The Tunisian protests that sparked similar uprisings in Egypt, Libya, Yemen, Bahrain, and elsewhere in the Arab world have been called the “Arab Spring.” Protestors effectively used technology (in particular, cell phones and the Internet) in organizing oppositionand in disseminating information and knowledge within and beyond the immediate context. These social movements were aimed at the respective rulers in each society and mobilized individuals from all walks of life; to many observers, the role of youth in the Arab Spring was noteworthy. Mahmood Monshipouri’s Democratic Uprisings in the Middle East is an ambitious attempt to bring all of these together and furthermore to discuss the Arab Springfor its implications for American foreign policy.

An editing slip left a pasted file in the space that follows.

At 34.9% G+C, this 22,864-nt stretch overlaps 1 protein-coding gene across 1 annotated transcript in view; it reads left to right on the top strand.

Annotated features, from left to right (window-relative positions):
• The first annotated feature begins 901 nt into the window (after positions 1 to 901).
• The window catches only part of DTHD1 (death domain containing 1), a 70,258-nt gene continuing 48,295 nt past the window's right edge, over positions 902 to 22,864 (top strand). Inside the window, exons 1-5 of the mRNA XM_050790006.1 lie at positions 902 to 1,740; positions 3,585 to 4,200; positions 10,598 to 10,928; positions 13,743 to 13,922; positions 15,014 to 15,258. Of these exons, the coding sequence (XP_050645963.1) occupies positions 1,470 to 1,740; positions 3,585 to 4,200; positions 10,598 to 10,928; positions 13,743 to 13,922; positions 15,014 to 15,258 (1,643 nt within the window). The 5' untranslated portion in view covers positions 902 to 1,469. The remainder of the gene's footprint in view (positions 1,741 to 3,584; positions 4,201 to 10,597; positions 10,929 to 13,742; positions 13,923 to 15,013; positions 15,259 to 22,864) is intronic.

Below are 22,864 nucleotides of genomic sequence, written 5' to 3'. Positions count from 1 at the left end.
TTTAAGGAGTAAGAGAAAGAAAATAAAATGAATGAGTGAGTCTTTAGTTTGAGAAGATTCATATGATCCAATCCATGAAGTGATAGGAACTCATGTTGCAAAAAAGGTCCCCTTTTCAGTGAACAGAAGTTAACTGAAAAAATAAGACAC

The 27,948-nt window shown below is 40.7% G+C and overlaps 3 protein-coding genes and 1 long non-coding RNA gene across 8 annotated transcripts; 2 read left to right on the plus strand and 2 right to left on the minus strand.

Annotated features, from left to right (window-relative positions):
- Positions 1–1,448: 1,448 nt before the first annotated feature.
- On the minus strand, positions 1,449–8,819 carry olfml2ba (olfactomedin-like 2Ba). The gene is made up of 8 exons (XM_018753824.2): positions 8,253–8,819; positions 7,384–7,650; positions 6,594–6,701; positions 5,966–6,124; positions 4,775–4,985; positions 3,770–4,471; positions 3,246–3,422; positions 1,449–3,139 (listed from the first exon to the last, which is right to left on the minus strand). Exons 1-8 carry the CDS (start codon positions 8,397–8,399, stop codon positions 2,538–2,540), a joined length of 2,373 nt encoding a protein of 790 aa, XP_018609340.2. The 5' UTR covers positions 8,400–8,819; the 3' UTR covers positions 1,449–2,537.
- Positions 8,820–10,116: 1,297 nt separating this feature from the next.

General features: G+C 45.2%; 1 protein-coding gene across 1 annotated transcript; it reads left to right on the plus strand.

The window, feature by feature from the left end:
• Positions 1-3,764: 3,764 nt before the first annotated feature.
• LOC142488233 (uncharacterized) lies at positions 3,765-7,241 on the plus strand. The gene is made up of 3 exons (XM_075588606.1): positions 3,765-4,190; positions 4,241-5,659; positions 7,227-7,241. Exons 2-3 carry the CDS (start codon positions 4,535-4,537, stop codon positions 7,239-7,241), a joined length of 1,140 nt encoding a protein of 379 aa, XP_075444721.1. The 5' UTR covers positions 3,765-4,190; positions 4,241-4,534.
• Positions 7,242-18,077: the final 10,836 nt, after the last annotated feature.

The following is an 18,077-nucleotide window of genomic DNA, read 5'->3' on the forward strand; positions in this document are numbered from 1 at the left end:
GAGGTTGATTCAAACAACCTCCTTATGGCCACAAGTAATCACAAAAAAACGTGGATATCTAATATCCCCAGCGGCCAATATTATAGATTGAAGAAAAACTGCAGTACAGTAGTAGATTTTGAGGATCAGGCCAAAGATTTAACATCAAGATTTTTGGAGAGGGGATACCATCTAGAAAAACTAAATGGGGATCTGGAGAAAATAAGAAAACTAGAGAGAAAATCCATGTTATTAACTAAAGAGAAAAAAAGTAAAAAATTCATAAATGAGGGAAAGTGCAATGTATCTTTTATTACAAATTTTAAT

This book successfully incorporates and gives an informed analysis of many of the existing commentaries, scholarly works about the Middle Eastern uprisings of 2010/11. Democratic Uprisings in the Middle East, however, will not meet the expectations of any readers who are looking for a historical analysis of social mobilization in the Middle East; for Monshipouri’s book remains confined to the Arab Spring and does not explore earlier work on social mobiliza&s
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